read -r user
  exists=$(id -u "$user" > /dev/null 2>&1; echo $?)
  [[ "$exists" == "0" ]] && {

Checking for existence of mysql database

Next function is somewhat similar to the previous one. When called with a name as its first argument it checks if a mysql database with the name exists on the system. When called with no arguments it ask for a name before carrying out the check. If it cannot find a database with the given name it will assign the name to DBNAME. Otherwise it will call itself.

When the function is called by the privileged user it looks up a name among all available database names, otherwise it sees only what is available to the current user.

For this function to work, mysql access (user and password) has to be configured in ~/.my.cnf (/root/.my.cnf for root user) file first.

check_mysqldb_exists() {
  local mysqldb=${mysqldb:-$1}
  local is_db=
  [[ -z "${mysqldb}" ]] && {
    echo "Specify database name:"
    read -r mysqldb
  is_db=$(mysql -s -N -e "SELECT schema_name FROM information_schema.schemata WHERE schema_name = '${mysqldb}'" information_schema)
  [[ -z "$is_db" ]] && {
    echo "Setting DBNAME to ${mysqldb}"
  echo "Database ${mysqldb} already exists."
  check_mysqldb_exists "$mysqldb"

Escaping globs and quotes

Recursion is often leveraged to write filters. Here is one of these. escape_globs_qotes_rec accepts a string as its input. It scans it in search of glob characters (glob characters in BASH are *, ?, [, ] ) and quotes ( ' and " ) which then it escapes using backslash (backslash also gets escaped in the process).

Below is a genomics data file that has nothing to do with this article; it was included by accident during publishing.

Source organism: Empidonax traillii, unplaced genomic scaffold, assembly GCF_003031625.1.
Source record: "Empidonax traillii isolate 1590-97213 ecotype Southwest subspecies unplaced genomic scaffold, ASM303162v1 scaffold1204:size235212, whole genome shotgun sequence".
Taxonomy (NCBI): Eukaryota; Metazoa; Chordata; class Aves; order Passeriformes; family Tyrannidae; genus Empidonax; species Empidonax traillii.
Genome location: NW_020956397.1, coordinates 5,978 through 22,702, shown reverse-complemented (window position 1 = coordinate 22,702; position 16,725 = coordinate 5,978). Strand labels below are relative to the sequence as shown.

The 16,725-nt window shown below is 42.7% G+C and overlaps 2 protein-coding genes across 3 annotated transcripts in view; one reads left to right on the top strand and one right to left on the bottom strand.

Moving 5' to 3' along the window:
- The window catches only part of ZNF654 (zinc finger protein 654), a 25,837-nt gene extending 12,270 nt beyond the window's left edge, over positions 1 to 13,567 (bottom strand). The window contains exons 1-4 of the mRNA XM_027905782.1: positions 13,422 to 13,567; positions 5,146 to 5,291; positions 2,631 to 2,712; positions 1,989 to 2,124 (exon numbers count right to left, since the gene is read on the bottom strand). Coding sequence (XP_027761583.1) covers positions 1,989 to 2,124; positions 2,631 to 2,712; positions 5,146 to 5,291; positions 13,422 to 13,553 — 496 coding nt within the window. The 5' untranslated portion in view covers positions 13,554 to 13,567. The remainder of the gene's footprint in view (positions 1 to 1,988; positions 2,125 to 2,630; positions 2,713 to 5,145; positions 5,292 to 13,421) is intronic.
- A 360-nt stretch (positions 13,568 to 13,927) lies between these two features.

local ESCD=${ESCD:-''}
  local -i count=${#1} 
  local str="$1"
  (( $count < 1 )) && { 
    echo "$ESCD"
  read -r -n 1 -d '' <<< "$str"
  case "$REPLY" in
    '\'| "'" | '"' | '*' | '?' | '[' | ']')
  escape_globs_qotes_rec "${str:1:$count}" 

Calling it might look like this:

escape_globs_qotes_rec "$(< file_with_data_to_escape )"

Unfortunately, possibly due to use of parameter expansions the function is rather slow. It is much slower than its equivalent that is based on while loop:

  while read -r -n 1 -d ''; do
    case "$REPLY" in
    '\'| "'" | '"' | '*' | '?' | '[' | ']')
  done <<< "$1"
  echo "$ESCD"

You would call escape_globs_quotes the same way as you did for escape_globs_quotes_rec :

escape_globs_quotes "$(< file_with_data_to_escape )"

Back to good old loops ...

This post was updated on 06 Oct 2021 21:10:21

Tags:  BASH ,  mysql ,  recursion 

Author, Copyright and citation


Sylwester Wojnowski

Author of the this article - Sylwester Wojnowski - is a sWWW web developer. He has been writing computer code for the websites and web applications since 1998.


©Copyright, 2024 Sylwester Wojnowski. This article may not be reproduced or published as a whole or in parts without permission from the author. If you share it, please give author credit and do not remove embedded links.

Computer code, if present in the article, is excluded from the above and licensed under GPLv3.


Cite this article as:

Wojnowski, Sylwester. "BASH recursion examples - part 2." From sWWW - Code For The Web .